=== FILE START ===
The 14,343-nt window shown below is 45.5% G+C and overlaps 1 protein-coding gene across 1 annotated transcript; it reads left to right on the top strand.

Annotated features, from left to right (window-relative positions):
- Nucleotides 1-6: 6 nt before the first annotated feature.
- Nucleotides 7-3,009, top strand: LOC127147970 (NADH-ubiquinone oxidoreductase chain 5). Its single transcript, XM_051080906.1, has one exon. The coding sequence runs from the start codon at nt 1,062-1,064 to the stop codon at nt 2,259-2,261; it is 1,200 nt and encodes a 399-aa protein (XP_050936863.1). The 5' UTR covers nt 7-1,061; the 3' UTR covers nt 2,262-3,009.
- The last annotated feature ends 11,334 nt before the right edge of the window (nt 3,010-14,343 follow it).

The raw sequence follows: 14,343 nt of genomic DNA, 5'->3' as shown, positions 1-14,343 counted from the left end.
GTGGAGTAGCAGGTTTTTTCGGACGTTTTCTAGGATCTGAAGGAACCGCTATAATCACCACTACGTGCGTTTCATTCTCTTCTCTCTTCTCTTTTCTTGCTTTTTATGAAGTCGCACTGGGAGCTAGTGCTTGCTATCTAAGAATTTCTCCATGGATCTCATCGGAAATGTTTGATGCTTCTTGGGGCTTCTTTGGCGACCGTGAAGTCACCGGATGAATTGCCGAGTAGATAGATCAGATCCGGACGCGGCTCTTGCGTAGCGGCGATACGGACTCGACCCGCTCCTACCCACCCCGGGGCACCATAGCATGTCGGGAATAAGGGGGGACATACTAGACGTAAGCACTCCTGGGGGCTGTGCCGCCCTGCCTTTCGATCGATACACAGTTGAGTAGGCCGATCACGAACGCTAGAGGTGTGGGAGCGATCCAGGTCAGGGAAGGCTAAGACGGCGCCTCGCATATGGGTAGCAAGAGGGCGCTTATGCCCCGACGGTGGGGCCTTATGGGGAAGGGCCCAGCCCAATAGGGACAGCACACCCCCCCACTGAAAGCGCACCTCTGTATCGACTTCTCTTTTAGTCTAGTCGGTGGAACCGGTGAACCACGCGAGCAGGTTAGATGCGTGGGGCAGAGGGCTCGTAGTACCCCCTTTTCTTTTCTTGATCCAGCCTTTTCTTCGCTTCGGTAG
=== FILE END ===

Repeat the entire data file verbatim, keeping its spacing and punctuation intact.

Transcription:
The 14,343-nt window shown below is 45.5% G+C and overlaps 1 protein-coding gene across 1 annotated transcript; it reads left to right on the top strand.

Annotated features, from left to right (window-relative positions):
- Nucleotides 1-6: 6 nt before the first annotated feature.
- Nucleotides 7-3,009, top strand: LOC127147970 (NADH-ubiquinone oxidoreductase chain 5). Its single transcript, XM_051080906.1, has one exon. The coding sequence runs from the start codon at nt 1,062-1,064 to the stop codon at nt 2,259-2,261; it is 1,200 nt and encodes a 399-aa protein (XP_050936863.1). The 5' UTR covers nt 7-1,061; the 3' UTR covers nt 2,262-3,009.
- The last annotated feature ends 11,334 nt before the right edge of the window (nt 3,010-14,343 follow it).

The raw sequence follows: 14,343 nt of genomic DNA, 5'->3' as shown, positions 1-14,343 counted from the left end.
GTGGAGTAGCAGGTTTTTTCGGACGTTTTCTAGGATCTGAAGGAACCGCTATAATCACCACTACGTGCGTTTCATTCTCTTCTCTCTTCTCTTTTCTTGCTTTTTATGAAGTCGCACTGGGAGCTAGTGCTTGCTATCTAAGAATTTCTCCATGGATCTCATCGGAAATGTTTGATGCTTCTTGGGGCTTCTTTGGCGACCGTGAAGTCACCGGATGAATTGCCGAGTAGATAGATCAGATCCGGACGCGGCTCTTGCGTAGCGGCGATACGGACTCGACCCGCTCCTACCCACCCCGGGGCACCATAGCATGTCGGGAATAAGGGGGGACATACTAGACGTAAGCACTCCTGGGGGCTGTGCCGCCCTGCCTTTCGATCGATACACAGTTGAGTAGGCCGATCACGAACGCTAGAGGTGTGGGAGCGATCCAGGTCAGGGAAGGCTAAGACGGCGCCTCGCATATGGGTAGCAAGAGGGCGCTTATGCCCCGACGGTGGGGCCTTATGGGGAAGGGCCCAGCCCAATAGGGACAGCACACCCCCCCACTGAAAGCGCACCTCTGTATCGACTTCTCTTTTAGTCTAGTCGGTGGAACCGGTGAACCACGCGAGCAGGTTAGATGCGTGGGGCAGAGGGCTCGTAGTACCCCCTTTTCTTTTCTTGATCCAGCCTTTTCTTCGCTTCGGTAG